The Harmonizer: Communal Synthesizer via Wifi-LAN and Mobmuplat

The Harmonizer

The Harmonizer is a single or multi-player mini-moog synthesizer played over a shared LAN.

(credits: The original "minimoog" patch is used by permission from Jaime E. Oliver La Rosa at the the New York University, Music Department and NYU Waverly Labs (Spring 2014) and can be found at:

One or more players can play the instrument with each player contributing to one or more copies of the synthesizer (via the app installed on each handheld) depending on whether they opt to play "player 1" or "player 2".

By default, all users are "player 1" so any changes to their app, ex. changing a parameter, playing a note, etc., goes to all other players playing "player 1".

If a user is "player 2", then their notes, controls, mod-wheel etc. are all still routed to the network, i.e. to all "player 1"'s, but they hear no sound on their own machine.

There are 2 pages in The Harmonizer. (See screenshots below.)





The first page of the app contains all controls operating on a (more or less) "meta"-level for the player: in the following order (reading top-left to bottom-right):

pl2: if selected (toggled) the user is choosing to play "player 2"
mot(ion): triggers system motion controls of the osc1,2&3 levels (volume) based on the accelerometer inside the smartphone (i.e as you twist and turn the handheld in your hand the 3 oscs' volumes change)
rate: how frequently should the handheld update its accelerometer data
slimit: by how much should the app slow down sending the (continuous) accelerometer data over the network
presets: from 1 to 5 preset "save-slots" to record and reload the Grid 1 and Grid 2 settings that are currently active
S: save the current Grid1 and Grid2 selections to the current "save slot"
L: load the currently selected preset into both Grids
">>": go the the next page (page 2 has the reverse, a "<<" button)
Grid 1: the settings, in 4 banks of 3 parameters per-, which are labeled top-down equating to left-right
Grid 2: the same as Grid 1, but with a different set of parameters

The second page comprises:

the 2-octave keyboard (lower notes on top),
a 9-button octave grid (which can go either up or down 4 octaves),
a quick-preset grid which loads one of the currently saved 5 presets
the "<<" button mentioned above, and
both a mod and pitch-bend wheel (as labeled).


All players install Mobmuplat;

Receive The Harmonizer (in the form of a .zip file either via download or thru email, etc.)

When on your smartphone, click on the zip file, for example, as an attachment in an email.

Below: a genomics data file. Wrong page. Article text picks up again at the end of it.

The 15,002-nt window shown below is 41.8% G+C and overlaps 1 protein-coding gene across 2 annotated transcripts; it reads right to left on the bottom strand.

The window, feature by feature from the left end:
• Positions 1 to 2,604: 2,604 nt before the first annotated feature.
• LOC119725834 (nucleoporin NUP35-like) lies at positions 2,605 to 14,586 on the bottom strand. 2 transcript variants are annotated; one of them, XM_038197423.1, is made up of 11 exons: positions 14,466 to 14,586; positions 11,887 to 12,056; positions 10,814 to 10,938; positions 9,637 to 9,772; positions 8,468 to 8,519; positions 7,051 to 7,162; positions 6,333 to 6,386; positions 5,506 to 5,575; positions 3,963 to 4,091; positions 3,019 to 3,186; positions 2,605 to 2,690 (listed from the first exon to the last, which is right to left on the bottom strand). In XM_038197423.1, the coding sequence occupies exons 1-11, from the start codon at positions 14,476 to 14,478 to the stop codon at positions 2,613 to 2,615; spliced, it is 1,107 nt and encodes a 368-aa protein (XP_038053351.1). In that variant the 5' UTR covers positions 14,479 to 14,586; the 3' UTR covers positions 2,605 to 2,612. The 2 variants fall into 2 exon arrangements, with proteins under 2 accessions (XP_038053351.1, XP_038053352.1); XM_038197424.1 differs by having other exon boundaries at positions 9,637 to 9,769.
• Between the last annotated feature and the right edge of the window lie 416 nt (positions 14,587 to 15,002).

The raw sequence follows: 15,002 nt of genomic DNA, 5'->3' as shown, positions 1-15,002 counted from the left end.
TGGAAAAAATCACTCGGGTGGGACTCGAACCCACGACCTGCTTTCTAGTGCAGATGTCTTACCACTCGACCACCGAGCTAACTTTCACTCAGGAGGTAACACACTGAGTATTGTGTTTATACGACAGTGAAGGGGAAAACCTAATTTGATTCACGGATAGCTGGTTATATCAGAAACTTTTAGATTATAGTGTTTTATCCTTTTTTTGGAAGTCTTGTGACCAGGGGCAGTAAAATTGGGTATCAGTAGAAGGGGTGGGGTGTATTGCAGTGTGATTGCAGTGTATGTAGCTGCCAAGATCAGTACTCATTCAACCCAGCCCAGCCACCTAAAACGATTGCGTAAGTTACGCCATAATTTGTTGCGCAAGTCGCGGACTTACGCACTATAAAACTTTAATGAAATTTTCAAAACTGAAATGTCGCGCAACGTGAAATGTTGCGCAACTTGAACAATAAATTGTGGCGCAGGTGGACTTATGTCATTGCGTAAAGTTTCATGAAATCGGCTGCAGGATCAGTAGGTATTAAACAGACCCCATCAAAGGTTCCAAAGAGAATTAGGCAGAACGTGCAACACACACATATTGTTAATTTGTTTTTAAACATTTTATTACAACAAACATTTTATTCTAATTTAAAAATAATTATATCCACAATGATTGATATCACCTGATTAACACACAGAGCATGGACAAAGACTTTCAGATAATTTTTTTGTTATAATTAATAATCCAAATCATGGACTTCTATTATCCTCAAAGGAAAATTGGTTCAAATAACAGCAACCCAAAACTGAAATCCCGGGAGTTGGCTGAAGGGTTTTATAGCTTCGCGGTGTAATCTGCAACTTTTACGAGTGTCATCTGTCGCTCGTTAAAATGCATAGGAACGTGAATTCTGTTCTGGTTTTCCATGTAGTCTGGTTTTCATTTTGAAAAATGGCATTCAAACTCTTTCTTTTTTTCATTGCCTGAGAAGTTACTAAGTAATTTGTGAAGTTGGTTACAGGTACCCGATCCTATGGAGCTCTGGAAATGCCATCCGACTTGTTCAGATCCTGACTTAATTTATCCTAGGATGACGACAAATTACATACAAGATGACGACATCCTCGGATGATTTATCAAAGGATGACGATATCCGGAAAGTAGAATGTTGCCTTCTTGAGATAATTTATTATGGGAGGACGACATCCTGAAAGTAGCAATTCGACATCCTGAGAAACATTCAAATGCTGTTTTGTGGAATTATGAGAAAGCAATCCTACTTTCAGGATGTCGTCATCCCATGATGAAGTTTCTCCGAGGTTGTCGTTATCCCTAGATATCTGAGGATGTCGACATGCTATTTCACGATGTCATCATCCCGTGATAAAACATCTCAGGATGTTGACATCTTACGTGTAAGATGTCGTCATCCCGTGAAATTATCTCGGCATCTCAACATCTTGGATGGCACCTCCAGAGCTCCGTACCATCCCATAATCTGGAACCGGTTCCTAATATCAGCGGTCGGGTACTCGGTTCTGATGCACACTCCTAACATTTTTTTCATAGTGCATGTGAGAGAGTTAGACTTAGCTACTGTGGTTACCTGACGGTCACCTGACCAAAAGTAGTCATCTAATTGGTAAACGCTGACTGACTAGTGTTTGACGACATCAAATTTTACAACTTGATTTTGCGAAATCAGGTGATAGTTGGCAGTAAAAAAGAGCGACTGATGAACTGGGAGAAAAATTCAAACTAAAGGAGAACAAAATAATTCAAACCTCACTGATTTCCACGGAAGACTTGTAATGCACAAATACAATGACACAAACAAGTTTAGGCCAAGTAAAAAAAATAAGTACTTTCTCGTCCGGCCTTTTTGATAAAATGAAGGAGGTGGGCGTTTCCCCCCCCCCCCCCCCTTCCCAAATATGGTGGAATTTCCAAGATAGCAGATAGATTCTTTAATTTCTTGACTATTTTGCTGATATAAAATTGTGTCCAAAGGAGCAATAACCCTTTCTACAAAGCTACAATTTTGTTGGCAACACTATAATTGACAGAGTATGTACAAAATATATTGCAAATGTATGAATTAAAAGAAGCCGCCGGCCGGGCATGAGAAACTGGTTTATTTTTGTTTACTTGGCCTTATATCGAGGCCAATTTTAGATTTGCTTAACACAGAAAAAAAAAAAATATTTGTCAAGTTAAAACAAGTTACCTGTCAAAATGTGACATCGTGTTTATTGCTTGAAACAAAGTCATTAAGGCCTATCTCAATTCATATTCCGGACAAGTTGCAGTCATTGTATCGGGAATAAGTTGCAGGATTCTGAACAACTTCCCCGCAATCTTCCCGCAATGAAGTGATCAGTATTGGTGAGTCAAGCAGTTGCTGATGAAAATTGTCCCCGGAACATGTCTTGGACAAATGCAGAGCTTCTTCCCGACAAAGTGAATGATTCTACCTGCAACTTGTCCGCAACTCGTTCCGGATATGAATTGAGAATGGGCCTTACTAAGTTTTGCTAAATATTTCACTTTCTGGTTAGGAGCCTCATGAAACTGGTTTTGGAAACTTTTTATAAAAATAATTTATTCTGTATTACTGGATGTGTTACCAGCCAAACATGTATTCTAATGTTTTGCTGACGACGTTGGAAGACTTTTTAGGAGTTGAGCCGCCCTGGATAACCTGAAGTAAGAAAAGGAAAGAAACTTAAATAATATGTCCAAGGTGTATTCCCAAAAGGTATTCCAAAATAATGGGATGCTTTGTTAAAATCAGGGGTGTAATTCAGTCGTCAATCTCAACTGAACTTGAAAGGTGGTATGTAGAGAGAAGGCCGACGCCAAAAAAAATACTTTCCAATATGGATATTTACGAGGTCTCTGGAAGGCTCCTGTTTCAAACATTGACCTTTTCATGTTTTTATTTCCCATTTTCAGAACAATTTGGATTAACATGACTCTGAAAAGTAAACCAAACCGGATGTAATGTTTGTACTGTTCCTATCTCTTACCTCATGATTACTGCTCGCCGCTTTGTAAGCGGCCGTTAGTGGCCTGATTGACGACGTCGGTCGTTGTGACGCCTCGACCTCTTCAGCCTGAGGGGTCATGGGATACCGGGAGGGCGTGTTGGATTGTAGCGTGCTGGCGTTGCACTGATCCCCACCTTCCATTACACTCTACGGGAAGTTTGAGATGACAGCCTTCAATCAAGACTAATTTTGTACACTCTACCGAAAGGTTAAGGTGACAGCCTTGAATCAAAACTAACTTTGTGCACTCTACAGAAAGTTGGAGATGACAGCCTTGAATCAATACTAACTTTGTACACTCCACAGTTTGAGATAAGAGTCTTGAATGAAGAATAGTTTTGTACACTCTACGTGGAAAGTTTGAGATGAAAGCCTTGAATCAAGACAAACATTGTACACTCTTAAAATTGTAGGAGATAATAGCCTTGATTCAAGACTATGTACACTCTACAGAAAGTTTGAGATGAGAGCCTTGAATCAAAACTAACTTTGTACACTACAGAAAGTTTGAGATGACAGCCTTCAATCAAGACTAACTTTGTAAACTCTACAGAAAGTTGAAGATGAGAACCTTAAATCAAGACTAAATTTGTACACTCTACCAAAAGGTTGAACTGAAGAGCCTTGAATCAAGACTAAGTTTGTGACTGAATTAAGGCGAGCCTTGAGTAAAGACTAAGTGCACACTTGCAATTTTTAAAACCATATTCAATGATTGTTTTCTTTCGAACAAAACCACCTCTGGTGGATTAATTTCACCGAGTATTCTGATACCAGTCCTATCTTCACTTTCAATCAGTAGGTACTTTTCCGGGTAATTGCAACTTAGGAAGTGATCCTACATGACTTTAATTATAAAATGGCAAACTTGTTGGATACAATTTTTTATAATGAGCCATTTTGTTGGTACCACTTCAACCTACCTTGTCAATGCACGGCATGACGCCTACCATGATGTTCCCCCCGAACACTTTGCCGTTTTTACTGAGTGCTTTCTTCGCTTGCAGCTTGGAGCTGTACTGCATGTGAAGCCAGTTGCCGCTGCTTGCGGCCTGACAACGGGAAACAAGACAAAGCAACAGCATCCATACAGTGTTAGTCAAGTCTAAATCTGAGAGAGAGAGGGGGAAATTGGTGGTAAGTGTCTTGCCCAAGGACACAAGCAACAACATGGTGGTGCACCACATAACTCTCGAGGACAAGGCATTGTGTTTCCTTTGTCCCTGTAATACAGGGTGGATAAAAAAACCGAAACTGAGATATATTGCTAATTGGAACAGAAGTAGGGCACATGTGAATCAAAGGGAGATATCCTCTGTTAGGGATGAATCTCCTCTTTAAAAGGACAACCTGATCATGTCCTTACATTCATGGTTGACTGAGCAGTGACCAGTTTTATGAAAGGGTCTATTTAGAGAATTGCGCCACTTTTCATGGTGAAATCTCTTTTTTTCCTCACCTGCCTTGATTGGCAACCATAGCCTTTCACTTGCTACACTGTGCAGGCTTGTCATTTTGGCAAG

Both android and iphone will recognize (unless you have previously set a default behavior for .zip files) the zip file and ask if you would like to open it in Mobmuplat. Do so.

When you open Mobmuplat, you will be presented with a list of names, if in android click the 3 dots in the top right of the window and on the settings window , click "Network" Or on an iphone click "Network" just below the name list;

On the Network tab, click "LANDINI".

Switch "LANDINI" from "off" to "on".

(this will allow you to send your control data over your local area network with anyone else who is on that same LAN).

From that window, click "Documents".

You will be presented again, with the previous list of names.

Scroll down to "TheHarmonizer" and click on it.

The app will open to Page 1 as described and shown in the image above.

Enjoy with Or without Friends, Loved, Ones, or just folks who want to know what you mean "is possible" with Pure Data :-))!

Theories of Thought on the Matter

My opinion is:

While competition could begin over "who controls" the song, in not too great a deal of time, players will see first hand, that it is better (at least in this case) to work together than against one another.

If any form of competition emerges in the game, for instance loading a preset when a another player was working on a tune or musical idea, the Overall playablilty and gratitude-level will wain.

However, on the other hand, if players see the many, many ways one can constructively collaborate I think the rewards will be far more measurable than the costs, for instance, one player plays notes while the other player plays the controls.

p.s. my thinking is:

since you can play solo: it will be fun to create cool presets when alone then throw them into the mix once you start to play together. (Has sort of a card collecting fee :-)).


This was just too easy Not to do.

It conjoins many aspects of pure data together (I have been working on lately (afterward: i did this app a long time ago but for some reason and am only now thinking to share it) both logistical and procedural into a single whole.

I think it does both quite well, as well as, offer the user an opportunity to consider or perhaps even wonder: What is 'possible'?"

Always share. Life is just too damn short not to.

Love only.